Abstract TP101: CaMKII Reverts After Stem Cell Treatment in Ischemic Stroke

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Background: Loss of calcium/calmodulin-dependent kinase II (CaMKII) after ischemic stroke exacerbates cell death by sensitizing vulnerable neurons to excitotoxic glutamate signaling and inducing neurotoxicity. Our recent study demonstrated the potential of human umbilical cord blood-derived mesenchymal stem cells (HUCB-MSCs) treatment in inhibiting apoptosis after ischemic stroke. In this study, we aimed to investigate the effect of focal cerebral ischemia and/or reperfusion on CaMKII expression and the role of HUCB-MSCs treatment on CaMKII regulation. To our knowledge this is the first study that demonstrates the possible involvement of CaMKII in HUCB-MSCs-mediated neuroprotection after ischemic stroke.

Methods: Male Sprague-Dawley rats were obtained and randomly assigned to various groups. Rats were subjected to a two-hour middle cerebral artery occlusion (MCAO) procedure followed by seven days reperfusion. HUCB-MSCs (0.25x106cells/animal) were intravenously injected via tail vein 24 hours post-MCAO to designated animals. Rats brain tissues obtained seven days after reperfusion from various groups were subjected to real-time PCR, immunoblot and immunofluorescence analysis.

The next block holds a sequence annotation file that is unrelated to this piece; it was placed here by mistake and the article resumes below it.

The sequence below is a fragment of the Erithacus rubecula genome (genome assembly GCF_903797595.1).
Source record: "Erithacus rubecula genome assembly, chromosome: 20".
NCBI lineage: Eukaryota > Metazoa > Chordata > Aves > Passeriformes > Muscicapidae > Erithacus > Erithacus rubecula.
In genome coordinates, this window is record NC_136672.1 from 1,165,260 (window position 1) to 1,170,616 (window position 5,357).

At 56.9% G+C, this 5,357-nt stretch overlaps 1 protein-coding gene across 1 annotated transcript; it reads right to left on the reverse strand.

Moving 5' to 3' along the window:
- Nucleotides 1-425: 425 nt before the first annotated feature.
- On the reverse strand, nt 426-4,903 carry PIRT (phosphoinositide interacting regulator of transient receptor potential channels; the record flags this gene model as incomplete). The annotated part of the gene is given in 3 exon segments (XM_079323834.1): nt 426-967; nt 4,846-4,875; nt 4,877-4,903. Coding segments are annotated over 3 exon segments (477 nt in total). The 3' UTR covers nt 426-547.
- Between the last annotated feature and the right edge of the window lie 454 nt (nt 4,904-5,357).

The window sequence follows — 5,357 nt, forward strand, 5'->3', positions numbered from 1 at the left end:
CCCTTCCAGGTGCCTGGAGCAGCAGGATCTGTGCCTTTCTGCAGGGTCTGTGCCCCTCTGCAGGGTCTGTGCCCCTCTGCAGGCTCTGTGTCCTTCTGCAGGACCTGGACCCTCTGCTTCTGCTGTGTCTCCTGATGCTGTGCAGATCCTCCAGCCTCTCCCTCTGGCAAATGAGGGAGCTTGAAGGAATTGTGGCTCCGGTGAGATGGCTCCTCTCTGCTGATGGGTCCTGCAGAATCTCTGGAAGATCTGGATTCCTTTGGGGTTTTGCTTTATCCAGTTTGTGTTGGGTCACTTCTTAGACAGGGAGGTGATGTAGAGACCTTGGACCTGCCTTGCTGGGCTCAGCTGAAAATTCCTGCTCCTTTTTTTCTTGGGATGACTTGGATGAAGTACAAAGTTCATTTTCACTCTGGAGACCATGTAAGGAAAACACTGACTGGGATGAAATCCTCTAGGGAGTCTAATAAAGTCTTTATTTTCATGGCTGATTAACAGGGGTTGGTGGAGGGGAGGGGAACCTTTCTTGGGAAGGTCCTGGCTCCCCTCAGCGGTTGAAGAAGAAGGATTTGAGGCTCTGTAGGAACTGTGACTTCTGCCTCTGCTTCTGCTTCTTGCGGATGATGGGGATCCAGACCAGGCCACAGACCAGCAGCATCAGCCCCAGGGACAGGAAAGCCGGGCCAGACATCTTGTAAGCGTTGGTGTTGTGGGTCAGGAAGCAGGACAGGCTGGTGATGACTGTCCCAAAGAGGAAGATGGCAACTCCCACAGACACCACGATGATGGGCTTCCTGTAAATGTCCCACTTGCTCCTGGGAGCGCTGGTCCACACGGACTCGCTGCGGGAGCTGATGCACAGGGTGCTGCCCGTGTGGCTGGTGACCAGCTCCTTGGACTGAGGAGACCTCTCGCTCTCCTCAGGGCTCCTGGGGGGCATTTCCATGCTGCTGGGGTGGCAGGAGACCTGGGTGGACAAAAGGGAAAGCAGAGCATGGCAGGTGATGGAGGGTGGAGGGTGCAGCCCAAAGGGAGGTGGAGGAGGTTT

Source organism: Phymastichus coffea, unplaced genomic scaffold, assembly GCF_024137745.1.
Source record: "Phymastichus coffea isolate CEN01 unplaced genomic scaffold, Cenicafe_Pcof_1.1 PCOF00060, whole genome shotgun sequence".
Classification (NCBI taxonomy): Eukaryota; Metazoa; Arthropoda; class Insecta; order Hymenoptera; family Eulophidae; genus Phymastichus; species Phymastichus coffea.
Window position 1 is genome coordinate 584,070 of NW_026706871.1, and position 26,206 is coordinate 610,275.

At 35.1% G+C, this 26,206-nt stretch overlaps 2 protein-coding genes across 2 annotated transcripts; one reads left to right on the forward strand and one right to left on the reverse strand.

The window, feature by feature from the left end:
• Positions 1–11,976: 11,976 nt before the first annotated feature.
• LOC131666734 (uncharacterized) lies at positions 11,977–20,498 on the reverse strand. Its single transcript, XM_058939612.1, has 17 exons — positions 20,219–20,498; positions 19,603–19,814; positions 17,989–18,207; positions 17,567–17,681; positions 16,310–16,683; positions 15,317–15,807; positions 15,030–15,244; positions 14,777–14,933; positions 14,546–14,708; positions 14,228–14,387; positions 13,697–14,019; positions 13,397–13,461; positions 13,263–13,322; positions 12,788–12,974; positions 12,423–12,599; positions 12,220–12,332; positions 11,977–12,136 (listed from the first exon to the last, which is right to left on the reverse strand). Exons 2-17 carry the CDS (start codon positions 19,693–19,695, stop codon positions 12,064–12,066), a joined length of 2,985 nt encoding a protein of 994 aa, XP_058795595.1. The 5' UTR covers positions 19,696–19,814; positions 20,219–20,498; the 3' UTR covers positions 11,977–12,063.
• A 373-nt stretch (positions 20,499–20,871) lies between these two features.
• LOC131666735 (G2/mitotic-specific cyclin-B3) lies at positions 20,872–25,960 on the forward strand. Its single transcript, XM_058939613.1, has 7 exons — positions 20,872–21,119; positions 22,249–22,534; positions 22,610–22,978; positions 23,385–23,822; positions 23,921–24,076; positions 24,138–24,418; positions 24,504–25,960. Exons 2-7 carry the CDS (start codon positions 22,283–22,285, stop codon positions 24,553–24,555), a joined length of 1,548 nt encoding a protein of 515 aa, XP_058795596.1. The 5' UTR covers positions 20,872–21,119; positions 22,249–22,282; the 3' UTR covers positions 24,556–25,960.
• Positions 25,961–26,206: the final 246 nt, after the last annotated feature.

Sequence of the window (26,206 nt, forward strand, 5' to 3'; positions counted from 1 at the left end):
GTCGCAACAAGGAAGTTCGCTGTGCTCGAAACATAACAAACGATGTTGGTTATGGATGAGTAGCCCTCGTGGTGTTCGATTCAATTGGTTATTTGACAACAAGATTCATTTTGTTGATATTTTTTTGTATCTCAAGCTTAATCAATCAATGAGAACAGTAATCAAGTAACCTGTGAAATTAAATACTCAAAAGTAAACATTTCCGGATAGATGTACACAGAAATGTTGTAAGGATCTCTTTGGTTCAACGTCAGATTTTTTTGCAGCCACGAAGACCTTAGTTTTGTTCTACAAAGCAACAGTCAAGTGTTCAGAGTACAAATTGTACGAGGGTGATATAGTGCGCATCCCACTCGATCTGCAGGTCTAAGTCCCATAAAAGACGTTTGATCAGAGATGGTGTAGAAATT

Results: CaMKII protein expression did not change in animals subjected to 1h, 2h, and 4h of ischemia without reperfusion. However, CaMKII expression is significantly reduced when the animals were subjected to ischemia followed by one day reperfusion. The loss of CaMKII was persistent until 14 days after reperfusion. All CaMKII isoforms (CaMKIIα, CaMKIIγ and CaMKIIδ), except CaMKIIβ, were downregulated. CaMKII expression in neurons was also reduced in the ischemic hemisphere. HUCB-MSCs treatment 24h after reperfusion revert CaMKII mRNA and protein expression. Significant co-localization of CaMKII with neurons was also noticed in rats subjected to stem cell treatment.

Conclusions: HUCB-MSCs-mediated neuroprotection after ischemic stroke could be mediated by upregulation of neuronal CaMKII expression.

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